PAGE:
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Topic: Convert IEEE 754 32 to float (Read 11731 times) previous topic - next topic


Your method will probably create the wrong result.   Aren't you putting the bytes together in the wrong order ?


Your method will probably create the wrong result.   Aren't you putting the bytes together in the wrong order ?
The byte order is platform dependent. Each platform might be either using
- byte order 'big endian'
- byte order 'little endian'
- byte order 'mixed endian'

So perhaps when transferring bytes from one system to another system which are providing a different endianess, the bytes possibly needs to be changed: The byte order may be the same or the byte order may be reversed, or the highword may be mixed with the loword.

The example code I posted handles each byte seperately, so its easy to mix the byte order as needed. Just as the sending platform provides the bytes, you could use:
Code: [Select]

  ((byte*)&x)[3]= 0x3F;
  ((byte*)&x)[2]= 0x32;
  ((byte*)&x)[1]= 0x2E;
  ((byte*)&x)[0]= 0x3F;

Code: [Select]

  ((byte*)&x)[0]= 0x3F;
  ((byte*)&x)[1]= 0x32;
  ((byte*)&x)[2]= 0x2E;
  ((byte*)&x)[3]= 0x3F;

Code: [Select]

  ((byte*)&x)[2]= 0x3F;
  ((byte*)&x)[3]= 0x32;
  ((byte*)&x)[0]= 0x2E;
  ((byte*)&x)[1]= 0x3F;

Or as the transfer between different platforms requires.

So while the 4 bytes of a float are defined by IEEE 754, the byte order is defined by the computer platform. So byte order may be different for sender and receiver. Should be easy to find out when sending a known float value.


Did you bother to read any of the other posts in this thread ?

The OP has already posted the long value he is getting,   and we have demonsrated that,  contrary to OP's belief,  it IS a float  and DOES  represent the float value he expects.

Your code in reply #14  is ** wrong **  for this OP's application.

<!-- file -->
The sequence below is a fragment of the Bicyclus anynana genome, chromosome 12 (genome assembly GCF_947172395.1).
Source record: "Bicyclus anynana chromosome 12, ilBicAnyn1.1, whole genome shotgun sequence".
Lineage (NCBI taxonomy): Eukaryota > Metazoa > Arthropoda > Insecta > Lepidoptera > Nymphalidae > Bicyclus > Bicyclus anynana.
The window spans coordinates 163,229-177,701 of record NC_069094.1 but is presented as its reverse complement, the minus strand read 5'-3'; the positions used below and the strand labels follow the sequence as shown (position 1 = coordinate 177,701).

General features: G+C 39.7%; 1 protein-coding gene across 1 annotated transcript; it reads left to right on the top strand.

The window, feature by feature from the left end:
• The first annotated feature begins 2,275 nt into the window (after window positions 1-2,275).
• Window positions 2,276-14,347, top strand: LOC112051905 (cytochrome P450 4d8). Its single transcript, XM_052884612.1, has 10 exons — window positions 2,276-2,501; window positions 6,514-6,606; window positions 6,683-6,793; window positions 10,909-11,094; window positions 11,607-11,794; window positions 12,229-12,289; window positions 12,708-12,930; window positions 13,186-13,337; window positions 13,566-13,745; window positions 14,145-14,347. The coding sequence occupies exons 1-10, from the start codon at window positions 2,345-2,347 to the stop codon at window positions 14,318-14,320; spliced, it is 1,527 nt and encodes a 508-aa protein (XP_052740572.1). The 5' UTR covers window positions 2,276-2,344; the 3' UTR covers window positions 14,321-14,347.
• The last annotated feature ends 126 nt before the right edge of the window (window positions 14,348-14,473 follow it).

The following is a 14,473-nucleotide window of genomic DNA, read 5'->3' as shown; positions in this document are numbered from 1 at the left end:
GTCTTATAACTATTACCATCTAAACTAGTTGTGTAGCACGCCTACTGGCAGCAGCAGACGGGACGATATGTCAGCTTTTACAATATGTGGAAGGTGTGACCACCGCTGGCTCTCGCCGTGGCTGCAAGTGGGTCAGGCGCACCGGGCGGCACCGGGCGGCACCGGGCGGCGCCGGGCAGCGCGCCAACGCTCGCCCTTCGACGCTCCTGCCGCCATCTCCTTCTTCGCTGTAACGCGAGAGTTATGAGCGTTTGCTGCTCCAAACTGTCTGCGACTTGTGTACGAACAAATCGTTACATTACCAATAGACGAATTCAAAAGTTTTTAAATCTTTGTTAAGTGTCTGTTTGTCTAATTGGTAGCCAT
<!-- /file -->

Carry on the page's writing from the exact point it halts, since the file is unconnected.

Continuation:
@ michinyon,

You are correct, I did not research this as much as I needed to obviously, I did however do some research on the IEEE 754 format, with his led me to several pages on how to do the math conversions, the same ones you have provided.

Last night I did eventually find that Arduino uses the IEEE 754, my bad.

I want to thank you for all of the help you have provided I spite of my ignorance.


reminds me of some things I did a while ago - http://playground.arduino.cc/Main/IEEE754tools -
Rob Tillaart

Nederlandse sectie - http://arduino.cc/forum/index.php/board,77.0.html -
(Please do not PM for private consultancy)


Thanks AWOL, for this:

uint32_t x = 0x3f322e3f;
float y = *(float*)&x;
Serial.print (y, 6);

It works perfect. I would love it if someone could give me a detailed description of why this works though.

If arduino uses the IEEE754 standard to represent floating point numbers, then why doesn't " float x = 0x........ " ( Where " 0x........" Is any given value generated by union-ing the 4 bytes that are received )
I was under the impression that "*" is a multiply command, but I am thinking that that is not how it is being used in this instance. The AND(&) command I am guessing is doing what and & command does but I would like to know what kind of voodoo is going on with the *(float*) part. Again, thanks for the help.


float y = *(float*)&x;

&x give the address of x.
This is a pointer to x, and because x is a uint32_t, the type of the pointer is "pointer to uint32_t".
So, cast that pointer to a pointer to float, and dereference that pointer to fetch the value there as a float, and assign that value to a float variable y.


@ michinyon

I'm afraid I still have to disagree with you on one point,

0x3f322e3f is not inherently a float, nor would any other combination of 8 HEX characters.

While this and any other string is short hand for 32 1s and 0s, to say it is obviously a float doesn't make sense.

It is also 1060253247
Or 7714427077 (octal)
Or it could be translated into
4 ASCII characters

And all would still be a valid claim wouldn't they?
The thing I was ignorant about was how to get arduino to interpret it as a float.
I thought simply declaring it as such "float y = 0x3......." Would do it but obviously as has been pointed out that is not the case.
I do like your math suggestions though, as they were exactly what I was asking for, and are very helpful for visually understanding what needs to happen.


for what is worth I found this web tool quite handy for checking float to hex conversions when sending fp data between different devices over serial/ rf  links



Whats the logic to convert a float value to  IEEE 754 half (16 signed bit) or single (32 signed bit) precision?

is any library available in Arduino ?

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